Fontana Area

Fontana is small but mighty. With a population of 220, it combines the best things about living in the country: hardworking people, great food and a lot of history.


Fontana is home to three parks, the Miami State Fishing Lake, Fontana Fire Station Park and Fontana City Park.

The Miami State Fishing Lake is an outdoorsman’s dream. While many visitors will be attracted to the park’s well-stocked 101-acre fishing lake and booming white-tailed deer population, it is also a hotspot for birdwatchers. Eagle-eyed birders can spot loggerhead shrikes, grebes, great blue herons and even the occasional pileated woodpecker at the park. Campgrounds, restrooms and docks are available. The Kansas Department of Wildlife, Parks and Tourism operates it.

Fontana City Park is equipped with a shelter house, picnic tables and play area, making it the perfect place to spend time outdoors.

The Fontana Fire Station Park is a unique spot located next door to the fire station. Park visitors can see and touch a preserved part of firefighter history, an antique fire pump well, something firefighters relied on before there were fire hydrants on every street corner.

Isinglass Estate is a nearby 30-acre vineyard and tasting room. The winery offers visitors beautiful views and a place to relax surrounded by 600 acres of vines, forests, trails, lakes and fields. The production area contains 15 carefully monitored stainless steel tanks containing 6,000 gallons of wine. For a delicious final touch, Isinglass places selected wines into oak barrels to intensify natural flavors.For almost 150 years, the New Lancaster General Store has served many roles in the community. It has been a post office, creamery, farmer’s market, telephone office and meeting place of the Kansas Anti Horse Thief Association. Now on the National Register of Historic Places, Stephen and Kristin Graue of Middle Creek Winery own the store where visitors can sample their wines made from local grapes, fruit and honey. The general store also features an art gallery and shopping area that highlights work from local crafters. Visitors can wind down the day enjoying their purchases with a picnic in the park.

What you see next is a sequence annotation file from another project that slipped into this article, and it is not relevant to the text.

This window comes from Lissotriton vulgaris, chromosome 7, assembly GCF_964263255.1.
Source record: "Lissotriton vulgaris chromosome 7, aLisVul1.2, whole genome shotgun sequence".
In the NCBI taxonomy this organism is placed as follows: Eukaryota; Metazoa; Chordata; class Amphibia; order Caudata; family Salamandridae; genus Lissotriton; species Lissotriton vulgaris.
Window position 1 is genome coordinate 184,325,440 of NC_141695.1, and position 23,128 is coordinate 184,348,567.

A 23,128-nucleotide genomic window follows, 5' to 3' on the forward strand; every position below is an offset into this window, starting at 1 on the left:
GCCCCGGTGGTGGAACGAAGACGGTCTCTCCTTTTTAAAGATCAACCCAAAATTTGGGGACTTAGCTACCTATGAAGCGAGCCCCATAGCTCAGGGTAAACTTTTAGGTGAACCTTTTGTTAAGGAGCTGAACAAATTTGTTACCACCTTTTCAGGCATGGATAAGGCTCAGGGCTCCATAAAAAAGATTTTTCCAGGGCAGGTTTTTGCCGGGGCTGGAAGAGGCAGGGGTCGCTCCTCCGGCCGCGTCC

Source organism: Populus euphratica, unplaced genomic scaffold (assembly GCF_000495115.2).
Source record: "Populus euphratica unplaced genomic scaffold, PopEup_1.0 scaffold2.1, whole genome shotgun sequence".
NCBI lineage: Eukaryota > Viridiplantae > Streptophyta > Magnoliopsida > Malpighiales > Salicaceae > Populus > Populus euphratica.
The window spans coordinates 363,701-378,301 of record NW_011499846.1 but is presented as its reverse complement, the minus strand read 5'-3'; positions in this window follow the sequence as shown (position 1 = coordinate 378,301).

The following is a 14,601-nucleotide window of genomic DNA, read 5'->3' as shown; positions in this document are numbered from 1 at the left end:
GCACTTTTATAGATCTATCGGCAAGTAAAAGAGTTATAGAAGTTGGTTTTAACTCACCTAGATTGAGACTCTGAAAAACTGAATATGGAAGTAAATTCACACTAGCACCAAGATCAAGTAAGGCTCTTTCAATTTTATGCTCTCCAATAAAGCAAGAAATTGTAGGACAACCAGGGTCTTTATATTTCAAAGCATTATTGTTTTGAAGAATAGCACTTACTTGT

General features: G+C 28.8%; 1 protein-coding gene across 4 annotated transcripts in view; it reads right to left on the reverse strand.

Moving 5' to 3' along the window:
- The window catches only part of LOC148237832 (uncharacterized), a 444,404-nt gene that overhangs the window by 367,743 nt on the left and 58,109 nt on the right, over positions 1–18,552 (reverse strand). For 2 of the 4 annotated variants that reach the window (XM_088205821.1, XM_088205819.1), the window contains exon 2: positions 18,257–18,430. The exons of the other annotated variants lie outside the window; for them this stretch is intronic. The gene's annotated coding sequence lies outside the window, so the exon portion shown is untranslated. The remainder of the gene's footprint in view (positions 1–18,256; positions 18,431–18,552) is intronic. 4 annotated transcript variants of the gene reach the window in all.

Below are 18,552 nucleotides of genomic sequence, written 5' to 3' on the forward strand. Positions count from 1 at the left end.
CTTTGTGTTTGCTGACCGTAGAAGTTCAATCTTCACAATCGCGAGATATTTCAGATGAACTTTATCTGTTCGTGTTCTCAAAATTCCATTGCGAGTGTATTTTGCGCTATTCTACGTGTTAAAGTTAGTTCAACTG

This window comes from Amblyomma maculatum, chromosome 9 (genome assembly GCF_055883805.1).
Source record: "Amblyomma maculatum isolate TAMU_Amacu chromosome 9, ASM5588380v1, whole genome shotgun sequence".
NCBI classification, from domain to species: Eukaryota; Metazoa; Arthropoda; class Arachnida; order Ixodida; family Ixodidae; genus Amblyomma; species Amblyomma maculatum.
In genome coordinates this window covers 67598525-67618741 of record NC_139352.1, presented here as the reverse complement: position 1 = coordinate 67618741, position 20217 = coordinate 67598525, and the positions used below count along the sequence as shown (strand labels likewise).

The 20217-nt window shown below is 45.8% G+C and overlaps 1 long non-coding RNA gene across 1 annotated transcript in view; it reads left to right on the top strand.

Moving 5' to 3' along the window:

A drive to the Fontana Pines Christmas Tree Farm has become a yearly tradition for many families. The Christmas Tree Farm allows families the chance to pick out and cut down their own tree. For those who are feeling rugged, you can carry the tree back to the register, or staff will help you haul the tree back with assistance from an all-terrain vehicle. From there, your tree will be trimmed and loaded onto your vehicle. Fontana Pines includes a wide selection of 5-foot to 10-foot Scotch pines, Austrian pines and Fraser firs along with handmade wreaths and garlands


Visiting Fontana can often feel like taking a step into the past. Many of the original homes from settler days still stand with several that are nearly 100 years old. The small downtown retains the beautiful architecture and character of the 1800s.The original Fontana Bank and Fontana Jail still stand, giving you a feel for the magnificent buildings of yesteryear. The renovated Fontana City Hall is a throwback to an earlier time. In fact, it served as a single-room classroom well into the 1980s.


Visitors can get a sense of the culture and closeness of Fontana during this community’s three seasonal festivals.
During the November Festival, the United Methodist Church opens its doors to anyone who enjoys delicious homemade comfort food. A full plate of warm apple dumplings and chicken noodles will fill your belly and warm your heart.
Once the weather heats up, there’s nothing like a June cookout to bring together friends new and old. The annual Fontana Community Picnic, sponsored by the Fontana Church of Christ, city of Fontana and Heavenly Hotdogs, welcomes all ages. Live music, games, inflatable waterslide, food and drinks will get summer started.
On the first Saturday of October, to mark Fire Prevention Month, the Fontana Fire Station hosts an Open House. Families and children of all ages are encouraged to tour the fire station and enjoy lunch with local fire and rescue crews. Learn more about fire safety by exploring the station’s fire and rescue vehicles, rescue boats, life flight helicopter, fire trucks and ambulances. End your visit with a live demonstration of the “Jaws of Life” cutting open a wrecked vehicle.